¡viva genevieve!

Embracing change through travel and culinary discovery

Archive for the tag “New”

New Year, New Me, New Home

Hello my blog.

I’m sorry I went away for so long but I have good reasons for leaving you so empty and out-dated, you see I was taking time out of my old life to start my new one. New lives are pretty complicated things you know; they require an awful lot of dedicated time and effort to birth them in to reality. There are cities to scour, homes to hunt for and jobs to snatch up. There are fresh friends to make, unique lingo to learn and strange foods to eat. There are also new rooms to fill, renewed routines to begin and unheard of recipes to try. With all of these new aspects to cultivate and pursue my days have felt short but my life has felt full and a full life is what’s most exciting about starting anew.

I finished my European travels in November and I have now found that my latest stop is the place I call home. Beautiful, vivid and adventurous Vancouver is where the new me begins. Although right now in January I must say it is more like grey, dreary and gloomy Vancouver. But even in the wet and wintry season I still feel at home, with the beach near by and the mountains in my view I know that this is where my new life is.

Since leaving the professional rowing world earlier in 2014 I have now found the gut feeling I have been looking for, that instinctive feeling where things just feel right, even when some days they’re wrong. Making the decision to finish up my rowing career and end my Olympic pursuit was a complicated and at the time painful decision, but it was the right one. Now I feel like I can prepare for my next long term pursuit in finding my path towards becoming a sport psychologist. This is a path that won’t be clear and won’t be easy but the timing is right to get the ball rolling, because when you’re passionate about something, the timing is always right.

So I find myself now in this wonderfully diverse Canadian city that has so much to offer. Not unlike the surrounds I’m used to back home in New Zealand, there is so much on offer here but on a much grander scale. Being around people of all ethnic backgrounds is a great bonus of being in a city such as Vancouver; there are so many opportunities to learn about not only Canada but also the rest of the world and what’s to complain about when Canadians are just so damn nice!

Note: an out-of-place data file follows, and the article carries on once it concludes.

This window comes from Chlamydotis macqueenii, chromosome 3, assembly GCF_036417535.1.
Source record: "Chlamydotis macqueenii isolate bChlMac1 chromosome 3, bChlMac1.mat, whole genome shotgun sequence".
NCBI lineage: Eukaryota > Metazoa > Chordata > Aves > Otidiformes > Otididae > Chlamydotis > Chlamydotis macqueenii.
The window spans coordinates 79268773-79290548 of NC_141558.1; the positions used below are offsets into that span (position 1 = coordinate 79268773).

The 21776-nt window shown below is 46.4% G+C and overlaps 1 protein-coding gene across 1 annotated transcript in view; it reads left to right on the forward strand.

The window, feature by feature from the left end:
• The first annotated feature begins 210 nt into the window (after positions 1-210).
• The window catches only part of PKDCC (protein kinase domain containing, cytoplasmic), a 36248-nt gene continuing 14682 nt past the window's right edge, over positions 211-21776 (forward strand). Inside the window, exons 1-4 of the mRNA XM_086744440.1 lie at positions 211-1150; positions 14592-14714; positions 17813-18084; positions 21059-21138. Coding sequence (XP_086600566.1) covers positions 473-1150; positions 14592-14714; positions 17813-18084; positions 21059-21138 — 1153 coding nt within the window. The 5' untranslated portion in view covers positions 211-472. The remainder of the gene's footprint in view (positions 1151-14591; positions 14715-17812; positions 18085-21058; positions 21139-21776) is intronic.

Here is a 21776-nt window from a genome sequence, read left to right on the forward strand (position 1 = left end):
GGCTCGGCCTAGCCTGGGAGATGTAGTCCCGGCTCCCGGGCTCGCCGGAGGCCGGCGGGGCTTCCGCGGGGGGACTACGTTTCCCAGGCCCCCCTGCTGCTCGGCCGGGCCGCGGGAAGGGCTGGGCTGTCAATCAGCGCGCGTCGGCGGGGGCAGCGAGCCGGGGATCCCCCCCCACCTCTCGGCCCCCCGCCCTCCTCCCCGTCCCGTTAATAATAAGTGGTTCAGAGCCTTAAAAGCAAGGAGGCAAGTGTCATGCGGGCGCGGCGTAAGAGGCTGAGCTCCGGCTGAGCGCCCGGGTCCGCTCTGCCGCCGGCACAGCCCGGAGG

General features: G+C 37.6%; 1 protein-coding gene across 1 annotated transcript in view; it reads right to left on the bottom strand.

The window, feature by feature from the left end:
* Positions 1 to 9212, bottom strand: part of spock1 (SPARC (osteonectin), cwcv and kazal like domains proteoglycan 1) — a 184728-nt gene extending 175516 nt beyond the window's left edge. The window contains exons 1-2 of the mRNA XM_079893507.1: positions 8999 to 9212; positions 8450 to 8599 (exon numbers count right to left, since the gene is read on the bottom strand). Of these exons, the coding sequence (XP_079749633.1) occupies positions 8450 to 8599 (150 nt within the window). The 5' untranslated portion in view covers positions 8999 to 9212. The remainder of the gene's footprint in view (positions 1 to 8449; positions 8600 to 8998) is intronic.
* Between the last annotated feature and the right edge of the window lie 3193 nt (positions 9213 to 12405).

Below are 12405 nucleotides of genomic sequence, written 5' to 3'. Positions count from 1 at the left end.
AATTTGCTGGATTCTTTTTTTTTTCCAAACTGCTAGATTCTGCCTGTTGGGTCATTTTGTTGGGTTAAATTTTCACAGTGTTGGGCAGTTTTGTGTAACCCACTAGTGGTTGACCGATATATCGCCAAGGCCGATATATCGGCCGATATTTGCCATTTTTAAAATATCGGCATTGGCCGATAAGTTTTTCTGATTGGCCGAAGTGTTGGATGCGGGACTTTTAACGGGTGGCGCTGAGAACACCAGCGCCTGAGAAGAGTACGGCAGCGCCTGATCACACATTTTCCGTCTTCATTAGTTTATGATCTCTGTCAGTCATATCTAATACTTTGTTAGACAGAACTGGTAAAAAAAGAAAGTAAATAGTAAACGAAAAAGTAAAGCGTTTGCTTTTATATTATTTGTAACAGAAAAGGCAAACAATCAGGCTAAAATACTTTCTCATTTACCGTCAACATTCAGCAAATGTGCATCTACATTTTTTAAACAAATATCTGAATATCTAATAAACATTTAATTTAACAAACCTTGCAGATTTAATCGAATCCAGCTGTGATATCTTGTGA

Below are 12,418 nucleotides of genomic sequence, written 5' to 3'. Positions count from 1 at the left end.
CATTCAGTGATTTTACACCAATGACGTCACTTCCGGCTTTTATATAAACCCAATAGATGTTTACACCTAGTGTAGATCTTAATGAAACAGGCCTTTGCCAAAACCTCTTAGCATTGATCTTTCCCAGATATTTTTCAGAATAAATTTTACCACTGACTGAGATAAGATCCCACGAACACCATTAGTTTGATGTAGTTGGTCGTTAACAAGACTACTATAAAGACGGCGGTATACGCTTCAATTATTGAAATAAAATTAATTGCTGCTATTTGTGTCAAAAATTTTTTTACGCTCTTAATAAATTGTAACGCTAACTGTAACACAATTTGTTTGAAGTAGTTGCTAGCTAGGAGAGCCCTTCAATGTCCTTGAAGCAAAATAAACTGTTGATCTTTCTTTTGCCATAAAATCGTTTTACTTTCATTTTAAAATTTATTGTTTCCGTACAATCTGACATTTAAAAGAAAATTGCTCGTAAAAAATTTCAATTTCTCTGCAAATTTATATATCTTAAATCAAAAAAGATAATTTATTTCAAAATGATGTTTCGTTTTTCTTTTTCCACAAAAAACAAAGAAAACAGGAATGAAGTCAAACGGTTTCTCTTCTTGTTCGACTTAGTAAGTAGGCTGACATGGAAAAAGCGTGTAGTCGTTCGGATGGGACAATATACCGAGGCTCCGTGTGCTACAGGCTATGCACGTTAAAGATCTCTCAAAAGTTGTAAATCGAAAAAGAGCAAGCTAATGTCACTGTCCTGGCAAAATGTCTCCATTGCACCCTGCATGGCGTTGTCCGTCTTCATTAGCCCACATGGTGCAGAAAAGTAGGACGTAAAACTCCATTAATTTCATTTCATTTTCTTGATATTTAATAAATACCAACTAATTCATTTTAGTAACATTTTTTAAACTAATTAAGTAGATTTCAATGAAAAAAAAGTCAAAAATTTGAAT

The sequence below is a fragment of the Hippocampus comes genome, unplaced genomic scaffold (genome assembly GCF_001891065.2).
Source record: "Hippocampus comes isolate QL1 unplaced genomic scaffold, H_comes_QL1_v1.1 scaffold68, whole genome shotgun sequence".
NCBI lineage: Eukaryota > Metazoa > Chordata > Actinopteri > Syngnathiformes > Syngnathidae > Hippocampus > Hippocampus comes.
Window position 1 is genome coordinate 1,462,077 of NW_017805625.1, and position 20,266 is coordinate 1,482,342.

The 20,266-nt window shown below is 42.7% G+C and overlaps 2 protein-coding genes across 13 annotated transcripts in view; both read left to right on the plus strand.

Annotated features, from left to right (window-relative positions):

As the time passes on I am sure I will get used to the subtle differences in language and Canadian culture, although I am not sure I can learn to love a Caesar cocktail (is that a requirement for obtaining residency? I should look in to that) but for now I will stick to the cultural fusion. The fusion of Canada and New Zealand is an easy one as we tend to get along famously, apart from some strange cocktail preferences, so since I am now back in a beautiful, grand and functional kitchen I have started getting back in to my deeply missed passion of cooking. To kick-start my new life and my renewed blog I have made an ultimate “New Zanada” fusion recipe with these ….

Maple walnut ANZAC biscuits

Ingredients:

3/4 C Oats                                                          50g Butter

1/2 C Flour                                                          1/4 – 1/2 C Maple Syrup

1/2 C Desiccated Coconut                                  3/4 C walnuts or pecans (or a mix of both!)

1/2 t Baking soda mixed with 1 T hot water

How it’s done:

1. Preheat the oven to 180 degrees celsius or in my Canadian kitchen 350 degrees fahrenheit.

2. Mix all of the dry ingredients and nuts together (minus the baking soda)

3. Melt the butter and maple syrup over a low heat, stir the baking soda into the hot water and then add to the  butter and syrup mixture.

4. Combine the dry and wet ingredients, mix and place spoonfuls on to a greased or baking paper lined tray *.

5. Bake until golden (approximately 15-20 mins) and enjoy the fusion of these great flavours in a simple yet  classic and tasty biscuit.

* Make sure there is enough space between biscuits on the tray as they expand during cooking.

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